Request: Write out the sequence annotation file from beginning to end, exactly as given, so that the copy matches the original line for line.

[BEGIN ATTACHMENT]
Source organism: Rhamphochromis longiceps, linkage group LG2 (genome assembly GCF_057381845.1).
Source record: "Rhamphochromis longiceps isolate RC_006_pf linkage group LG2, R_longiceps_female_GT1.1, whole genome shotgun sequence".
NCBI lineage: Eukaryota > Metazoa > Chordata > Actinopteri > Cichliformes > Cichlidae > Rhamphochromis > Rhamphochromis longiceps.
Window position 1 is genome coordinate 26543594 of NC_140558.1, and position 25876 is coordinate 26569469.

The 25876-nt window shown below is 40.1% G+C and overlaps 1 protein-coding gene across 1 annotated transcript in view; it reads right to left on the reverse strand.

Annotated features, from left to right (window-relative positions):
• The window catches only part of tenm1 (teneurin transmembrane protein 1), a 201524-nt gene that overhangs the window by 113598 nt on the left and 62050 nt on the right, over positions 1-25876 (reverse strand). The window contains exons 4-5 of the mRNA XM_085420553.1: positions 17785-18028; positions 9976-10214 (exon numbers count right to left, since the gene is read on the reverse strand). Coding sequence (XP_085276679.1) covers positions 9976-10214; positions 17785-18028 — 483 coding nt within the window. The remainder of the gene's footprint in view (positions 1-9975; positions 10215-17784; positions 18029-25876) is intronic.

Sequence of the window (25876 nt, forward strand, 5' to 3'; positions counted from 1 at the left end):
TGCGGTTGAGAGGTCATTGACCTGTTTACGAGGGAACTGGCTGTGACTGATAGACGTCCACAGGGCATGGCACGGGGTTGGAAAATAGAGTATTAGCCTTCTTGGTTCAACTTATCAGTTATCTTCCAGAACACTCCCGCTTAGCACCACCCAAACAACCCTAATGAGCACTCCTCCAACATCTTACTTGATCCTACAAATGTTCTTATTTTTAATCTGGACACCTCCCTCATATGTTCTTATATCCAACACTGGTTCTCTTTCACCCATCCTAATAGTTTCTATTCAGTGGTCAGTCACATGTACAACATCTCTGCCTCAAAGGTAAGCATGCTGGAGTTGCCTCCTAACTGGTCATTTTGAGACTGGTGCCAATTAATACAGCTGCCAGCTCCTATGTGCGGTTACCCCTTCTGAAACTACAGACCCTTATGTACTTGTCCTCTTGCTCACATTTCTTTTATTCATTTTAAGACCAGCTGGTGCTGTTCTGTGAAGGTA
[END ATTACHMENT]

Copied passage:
Source organism: Rhamphochromis longiceps, linkage group LG2 (genome assembly GCF_057381845.1).
Source record: "Rhamphochromis longiceps isolate RC_006_pf linkage group LG2, R_longiceps_female_GT1.1, whole genome shotgun sequence".
NCBI lineage: Eukaryota > Metazoa > Chordata > Actinopteri > Cichliformes > Cichlidae > Rhamphochromis > Rhamphochromis longiceps.
Window position 1 is genome coordinate 26543594 of NC_140558.1, and position 25876 is coordinate 26569469.

The 25876-nt window shown below is 40.1% G+C and overlaps 1 protein-coding gene across 1 annotated transcript in view; it reads right to left on the reverse strand.

Annotated features, from left to right (window-relative positions):
• The window catches only part of tenm1 (teneurin transmembrane protein 1), a 201524-nt gene that overhangs the window by 113598 nt on the left and 62050 nt on the right, over positions 1-25876 (reverse strand). The window contains exons 4-5 of the mRNA XM_085420553.1: positions 17785-18028; positions 9976-10214 (exon numbers count right to left, since the gene is read on the reverse strand). Coding sequence (XP_085276679.1) covers positions 9976-10214; positions 17785-18028 — 483 coding nt within the window. The remainder of the gene's footprint in view (positions 1-9975; positions 10215-17784; positions 18029-25876) is intronic.

Sequence of the window (25876 nt, forward strand, 5' to 3'; positions counted from 1 at the left end):
TGCGGTTGAGAGGTCATTGACCTGTTTACGAGGGAACTGGCTGTGACTGATAGACGTCCACAGGGCATGGCACGGGGTTGGAAAATAGAGTATTAGCCTTCTTGGTTCAACTTATCAGTTATCTTCCAGAACACTCCCGCTTAGCACCACCCAAACAACCCTAATGAGCACTCCTCCAACATCTTACTTGATCCTACAAATGTTCTTATTTTTAATCTGGACACCTCCCTCATATGTTCTTATATCCAACACTGGTTCTCTTTCACCCATCCTAATAGTTTCTATTCAGTGGTCAGTCACATGTACAACATCTCTGCCTCAAAGGTAAGCATGCTGGAGTTGCCTCCTAACTGGTCATTTTGAGACTGGTGCCAATTAATACAGCTGCCAGCTCCTATGTGCGGTTACCCCTTCTGAAACTACAGACCCTTATGTACTTGTCCTCTTGCTCACATTTCTTTTATTCATTTTAAGACCAGCTGGTGCTGTTCTGTGAAGGTA